by Marion Nestle
May 22 2009

HFCS is the new trans fat?

Will the confusion about sugars never end?  A recent study reconfirms the metabolic problems caused by too much fructose, but public opinion continues to blame High Fructose Corn Sweeteners (HFCS) as the new dietary evil.   HFCS isn’t really high in fructose.  It has about the same amount of fructose as common table sugar.   Both are about half fructose and half glucose, and both cause metabolic problems when you eat too much of them.  So go easy on the sugars!

Here’s what the New York Times has to say about the study.

Comments

i think that the problem with HFCS, despite your well noted public confusion, is that it is too cheap, particularly because it is so cheap due to subsidies. too much processed sugar of any kind is bad for us, so we need to tilt the scales just a bit in the other direction.

  • Rick A
  • May 22, 2009
  • 11:27 am

The problem with HFCS is not the substance itself so much as where it comes from; GMO monoculture corn, a product which I refuse to purchase. And whenever I cook something at home do I reach for the handy HFCS when I need a sweetener? No, I use sugar. If I woudn’t put it in the food I make why should I buy it in something at the store?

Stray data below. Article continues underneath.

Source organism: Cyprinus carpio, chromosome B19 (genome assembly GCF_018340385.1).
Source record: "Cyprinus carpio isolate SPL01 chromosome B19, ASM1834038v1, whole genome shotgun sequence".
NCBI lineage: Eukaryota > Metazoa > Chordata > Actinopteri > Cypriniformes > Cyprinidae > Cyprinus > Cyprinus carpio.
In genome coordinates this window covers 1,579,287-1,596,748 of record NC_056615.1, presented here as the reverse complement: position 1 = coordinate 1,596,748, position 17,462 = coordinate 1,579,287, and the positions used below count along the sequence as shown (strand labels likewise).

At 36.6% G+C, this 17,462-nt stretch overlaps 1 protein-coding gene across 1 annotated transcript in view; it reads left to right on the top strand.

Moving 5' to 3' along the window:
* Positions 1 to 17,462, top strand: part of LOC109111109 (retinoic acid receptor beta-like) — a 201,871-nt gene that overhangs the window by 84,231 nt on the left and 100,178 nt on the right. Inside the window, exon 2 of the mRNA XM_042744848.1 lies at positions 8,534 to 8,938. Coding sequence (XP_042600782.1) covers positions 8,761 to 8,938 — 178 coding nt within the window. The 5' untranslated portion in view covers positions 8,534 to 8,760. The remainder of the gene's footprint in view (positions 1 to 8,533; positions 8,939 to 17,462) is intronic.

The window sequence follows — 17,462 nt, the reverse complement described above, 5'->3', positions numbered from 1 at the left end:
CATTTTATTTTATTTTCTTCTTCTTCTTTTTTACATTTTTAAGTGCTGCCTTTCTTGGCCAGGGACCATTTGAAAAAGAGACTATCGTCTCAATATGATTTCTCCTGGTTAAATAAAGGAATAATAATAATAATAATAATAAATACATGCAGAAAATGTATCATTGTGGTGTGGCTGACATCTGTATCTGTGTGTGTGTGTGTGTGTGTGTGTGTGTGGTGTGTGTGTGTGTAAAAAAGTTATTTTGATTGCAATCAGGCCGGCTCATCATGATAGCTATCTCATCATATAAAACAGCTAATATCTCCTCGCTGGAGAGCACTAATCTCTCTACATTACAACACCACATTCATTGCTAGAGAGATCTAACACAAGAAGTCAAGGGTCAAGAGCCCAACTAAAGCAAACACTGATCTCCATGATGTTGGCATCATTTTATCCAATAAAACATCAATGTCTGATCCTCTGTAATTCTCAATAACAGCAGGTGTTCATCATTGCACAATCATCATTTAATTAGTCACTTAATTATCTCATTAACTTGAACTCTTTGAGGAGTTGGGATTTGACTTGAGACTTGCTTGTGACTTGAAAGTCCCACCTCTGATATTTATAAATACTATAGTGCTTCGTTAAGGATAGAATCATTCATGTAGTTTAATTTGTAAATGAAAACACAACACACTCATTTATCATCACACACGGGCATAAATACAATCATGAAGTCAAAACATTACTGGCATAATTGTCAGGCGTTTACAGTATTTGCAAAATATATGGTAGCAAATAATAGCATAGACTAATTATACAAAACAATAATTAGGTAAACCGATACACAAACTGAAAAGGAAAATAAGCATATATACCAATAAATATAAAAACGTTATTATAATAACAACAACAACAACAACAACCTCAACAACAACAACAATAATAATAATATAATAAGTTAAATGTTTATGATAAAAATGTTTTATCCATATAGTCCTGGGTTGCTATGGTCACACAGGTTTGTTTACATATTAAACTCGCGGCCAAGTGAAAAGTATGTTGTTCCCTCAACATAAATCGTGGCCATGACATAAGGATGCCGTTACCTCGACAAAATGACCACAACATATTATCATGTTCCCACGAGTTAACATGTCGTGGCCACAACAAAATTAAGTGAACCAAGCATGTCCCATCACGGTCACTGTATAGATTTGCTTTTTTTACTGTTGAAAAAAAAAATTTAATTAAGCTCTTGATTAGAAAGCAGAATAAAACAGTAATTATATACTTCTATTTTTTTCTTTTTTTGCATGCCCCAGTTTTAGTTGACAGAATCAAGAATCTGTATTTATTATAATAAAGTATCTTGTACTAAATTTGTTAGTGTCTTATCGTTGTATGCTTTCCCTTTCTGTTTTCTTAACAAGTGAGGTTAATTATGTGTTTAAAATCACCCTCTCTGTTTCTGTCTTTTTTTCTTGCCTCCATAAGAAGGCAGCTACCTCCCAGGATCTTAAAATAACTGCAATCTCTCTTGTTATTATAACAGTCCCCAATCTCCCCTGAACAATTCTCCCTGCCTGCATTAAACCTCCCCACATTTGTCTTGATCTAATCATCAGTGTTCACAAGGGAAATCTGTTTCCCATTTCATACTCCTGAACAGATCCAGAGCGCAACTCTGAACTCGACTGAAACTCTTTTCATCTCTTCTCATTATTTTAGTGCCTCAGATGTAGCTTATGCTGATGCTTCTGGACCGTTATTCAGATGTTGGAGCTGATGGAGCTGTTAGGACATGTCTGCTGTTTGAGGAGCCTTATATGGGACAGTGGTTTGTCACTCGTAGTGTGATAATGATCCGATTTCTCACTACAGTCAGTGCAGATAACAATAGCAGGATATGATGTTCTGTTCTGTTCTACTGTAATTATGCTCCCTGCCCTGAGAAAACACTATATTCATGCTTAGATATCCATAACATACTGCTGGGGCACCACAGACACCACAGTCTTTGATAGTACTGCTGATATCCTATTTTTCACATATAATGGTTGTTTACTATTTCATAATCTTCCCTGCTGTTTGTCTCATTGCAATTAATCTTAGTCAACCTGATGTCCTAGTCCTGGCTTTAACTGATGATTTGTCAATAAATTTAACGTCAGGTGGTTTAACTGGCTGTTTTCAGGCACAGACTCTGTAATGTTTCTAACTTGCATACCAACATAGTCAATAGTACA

• Foodaroo
  • May 22, 2009
  • 11:37 pm

According to the documentary “King Corn”, the ingredients of corn syrup are: “corn, water, sulfuric acid (aka. battery acid), alpha-amylase, glucoamylase, glucose isomerase”.

  • Danny
  • May 26, 2009
  • 9:14 am

i’m glad someone of your stature is finally saying it. you notice though, the people who commented above me still don’t get it..

  • rachel
  • May 27, 2009
  • 10:34 am

Although I don’t buy into to the whole HFSC is evil hoopla I would love to see sugar make a comeback. Sodas and baked goods made with cane sugar taste better and are more satisfying to eat than ones made with HFCS.

  • Clive A.
  • June 3, 2009
  • 5:47 pm

The obesity epidemic coincided with the advent of widespread use of HFCS.

QED

The commenter above who pointed to the inexpensiveness of HFCS is right. This is why most of the industrial food companies that have adopted it are so eager to put it in everything.

  • Katkinkate
  • September 7, 2009
  • 2:02 am

Clive A.: “The obesity epidemic coincided with the advent of widespread use of HFCS.

QED”

If ordinary sugar was as cheap and used the same way, the result would have been identical. It’s best to avoid both (as well as honey).

[...] Sugar is back in vogue. Respected and independent nutrition experts such as Marion Nestle and Michael Jacobson point out that there is no scientific evidence of differences between the way [...]

[...] Sugar is back in vogue. Respected and independent nutrition experts such as Marion Nestle and Michael Jacobson point out that there is no scientific evidence of differences between the way [...]

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